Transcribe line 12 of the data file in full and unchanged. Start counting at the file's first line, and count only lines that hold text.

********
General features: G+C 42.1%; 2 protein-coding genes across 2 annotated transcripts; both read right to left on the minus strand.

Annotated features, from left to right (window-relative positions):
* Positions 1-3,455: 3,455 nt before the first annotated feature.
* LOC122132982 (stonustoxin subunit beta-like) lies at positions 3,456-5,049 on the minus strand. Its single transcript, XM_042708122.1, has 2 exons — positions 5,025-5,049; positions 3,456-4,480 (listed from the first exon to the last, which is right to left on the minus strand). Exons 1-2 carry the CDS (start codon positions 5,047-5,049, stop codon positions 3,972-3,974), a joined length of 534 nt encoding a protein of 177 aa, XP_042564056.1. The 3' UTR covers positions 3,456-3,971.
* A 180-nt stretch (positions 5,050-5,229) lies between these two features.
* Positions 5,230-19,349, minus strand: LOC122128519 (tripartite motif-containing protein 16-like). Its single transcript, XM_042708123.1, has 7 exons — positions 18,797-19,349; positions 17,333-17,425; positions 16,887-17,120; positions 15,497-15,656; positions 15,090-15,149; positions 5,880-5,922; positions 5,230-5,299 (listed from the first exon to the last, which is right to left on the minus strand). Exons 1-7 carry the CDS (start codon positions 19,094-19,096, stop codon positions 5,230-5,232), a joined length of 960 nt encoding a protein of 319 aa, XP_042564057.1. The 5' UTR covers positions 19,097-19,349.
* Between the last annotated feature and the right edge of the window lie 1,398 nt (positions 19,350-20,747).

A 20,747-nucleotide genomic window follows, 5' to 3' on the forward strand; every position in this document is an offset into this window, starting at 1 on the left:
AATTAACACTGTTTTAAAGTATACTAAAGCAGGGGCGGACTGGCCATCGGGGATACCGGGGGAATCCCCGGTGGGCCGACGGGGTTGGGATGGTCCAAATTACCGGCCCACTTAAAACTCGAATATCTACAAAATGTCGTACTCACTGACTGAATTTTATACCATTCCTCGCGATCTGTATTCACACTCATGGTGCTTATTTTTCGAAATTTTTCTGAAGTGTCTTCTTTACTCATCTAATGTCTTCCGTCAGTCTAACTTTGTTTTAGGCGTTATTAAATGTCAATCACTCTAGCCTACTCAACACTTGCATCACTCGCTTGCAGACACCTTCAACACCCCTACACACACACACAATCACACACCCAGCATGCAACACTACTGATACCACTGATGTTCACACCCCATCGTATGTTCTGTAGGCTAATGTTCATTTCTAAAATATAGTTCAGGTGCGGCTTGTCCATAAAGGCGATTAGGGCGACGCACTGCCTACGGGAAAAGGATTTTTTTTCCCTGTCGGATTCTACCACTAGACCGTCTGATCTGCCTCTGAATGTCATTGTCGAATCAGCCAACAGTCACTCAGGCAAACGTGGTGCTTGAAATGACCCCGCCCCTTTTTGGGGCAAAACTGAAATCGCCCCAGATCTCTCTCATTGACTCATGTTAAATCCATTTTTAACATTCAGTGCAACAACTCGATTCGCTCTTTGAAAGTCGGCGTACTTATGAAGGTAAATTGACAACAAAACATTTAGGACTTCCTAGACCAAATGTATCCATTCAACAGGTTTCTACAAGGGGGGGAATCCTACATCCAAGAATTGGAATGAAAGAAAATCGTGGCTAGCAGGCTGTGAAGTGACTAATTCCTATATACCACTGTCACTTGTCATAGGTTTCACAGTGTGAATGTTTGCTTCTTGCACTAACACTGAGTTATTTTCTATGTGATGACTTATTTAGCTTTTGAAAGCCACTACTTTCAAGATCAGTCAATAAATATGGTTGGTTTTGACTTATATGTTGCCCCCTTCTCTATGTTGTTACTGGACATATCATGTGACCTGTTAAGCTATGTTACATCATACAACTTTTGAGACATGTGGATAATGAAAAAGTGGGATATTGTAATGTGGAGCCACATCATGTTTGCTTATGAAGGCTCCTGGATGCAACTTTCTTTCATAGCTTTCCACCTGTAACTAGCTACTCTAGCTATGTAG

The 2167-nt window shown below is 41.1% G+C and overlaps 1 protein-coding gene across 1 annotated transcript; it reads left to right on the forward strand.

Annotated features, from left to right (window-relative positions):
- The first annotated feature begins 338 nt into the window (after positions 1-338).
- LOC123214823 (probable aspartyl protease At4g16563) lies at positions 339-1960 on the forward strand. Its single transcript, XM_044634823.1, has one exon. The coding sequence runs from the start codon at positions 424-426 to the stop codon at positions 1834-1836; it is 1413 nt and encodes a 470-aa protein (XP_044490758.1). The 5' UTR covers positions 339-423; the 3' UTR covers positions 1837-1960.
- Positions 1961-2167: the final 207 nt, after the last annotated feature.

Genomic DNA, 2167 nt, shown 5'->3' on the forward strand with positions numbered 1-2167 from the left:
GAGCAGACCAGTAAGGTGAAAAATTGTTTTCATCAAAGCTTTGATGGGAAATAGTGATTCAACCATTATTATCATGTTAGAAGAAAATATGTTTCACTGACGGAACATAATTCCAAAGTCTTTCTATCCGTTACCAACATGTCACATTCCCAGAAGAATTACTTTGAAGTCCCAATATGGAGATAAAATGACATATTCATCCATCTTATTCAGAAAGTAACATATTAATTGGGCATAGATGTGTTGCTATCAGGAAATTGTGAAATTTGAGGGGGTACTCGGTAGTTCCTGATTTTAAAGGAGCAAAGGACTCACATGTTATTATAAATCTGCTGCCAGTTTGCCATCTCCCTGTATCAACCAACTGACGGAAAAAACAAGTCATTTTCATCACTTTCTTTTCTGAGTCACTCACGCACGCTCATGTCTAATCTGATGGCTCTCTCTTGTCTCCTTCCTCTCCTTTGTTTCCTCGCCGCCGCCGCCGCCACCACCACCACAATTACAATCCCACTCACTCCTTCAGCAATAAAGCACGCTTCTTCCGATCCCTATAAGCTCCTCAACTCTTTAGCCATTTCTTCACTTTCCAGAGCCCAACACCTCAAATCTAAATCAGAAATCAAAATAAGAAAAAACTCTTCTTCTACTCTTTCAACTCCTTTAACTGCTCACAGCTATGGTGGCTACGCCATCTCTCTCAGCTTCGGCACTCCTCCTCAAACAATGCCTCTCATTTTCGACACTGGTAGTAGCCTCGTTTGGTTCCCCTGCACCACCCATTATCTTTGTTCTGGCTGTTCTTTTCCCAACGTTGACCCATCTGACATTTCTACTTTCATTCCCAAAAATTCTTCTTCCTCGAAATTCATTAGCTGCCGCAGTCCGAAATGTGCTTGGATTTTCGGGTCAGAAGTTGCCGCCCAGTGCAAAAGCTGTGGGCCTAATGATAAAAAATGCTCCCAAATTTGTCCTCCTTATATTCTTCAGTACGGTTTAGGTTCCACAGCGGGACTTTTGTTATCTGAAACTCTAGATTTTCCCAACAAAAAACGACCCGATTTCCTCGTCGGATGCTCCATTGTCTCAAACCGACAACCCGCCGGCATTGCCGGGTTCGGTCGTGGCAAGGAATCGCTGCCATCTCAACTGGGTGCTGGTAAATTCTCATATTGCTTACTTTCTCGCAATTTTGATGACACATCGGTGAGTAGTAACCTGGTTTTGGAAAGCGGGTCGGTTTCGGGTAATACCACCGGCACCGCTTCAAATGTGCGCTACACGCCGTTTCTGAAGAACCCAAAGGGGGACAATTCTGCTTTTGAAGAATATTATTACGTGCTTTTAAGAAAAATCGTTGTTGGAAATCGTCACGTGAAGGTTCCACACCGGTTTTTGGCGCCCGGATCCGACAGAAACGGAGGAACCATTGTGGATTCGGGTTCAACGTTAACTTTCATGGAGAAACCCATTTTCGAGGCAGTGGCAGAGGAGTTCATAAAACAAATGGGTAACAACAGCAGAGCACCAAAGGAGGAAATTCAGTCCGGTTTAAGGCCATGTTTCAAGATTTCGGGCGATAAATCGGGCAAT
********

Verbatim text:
- The first annotated feature begins 338 nt into the window (after positions 1-338).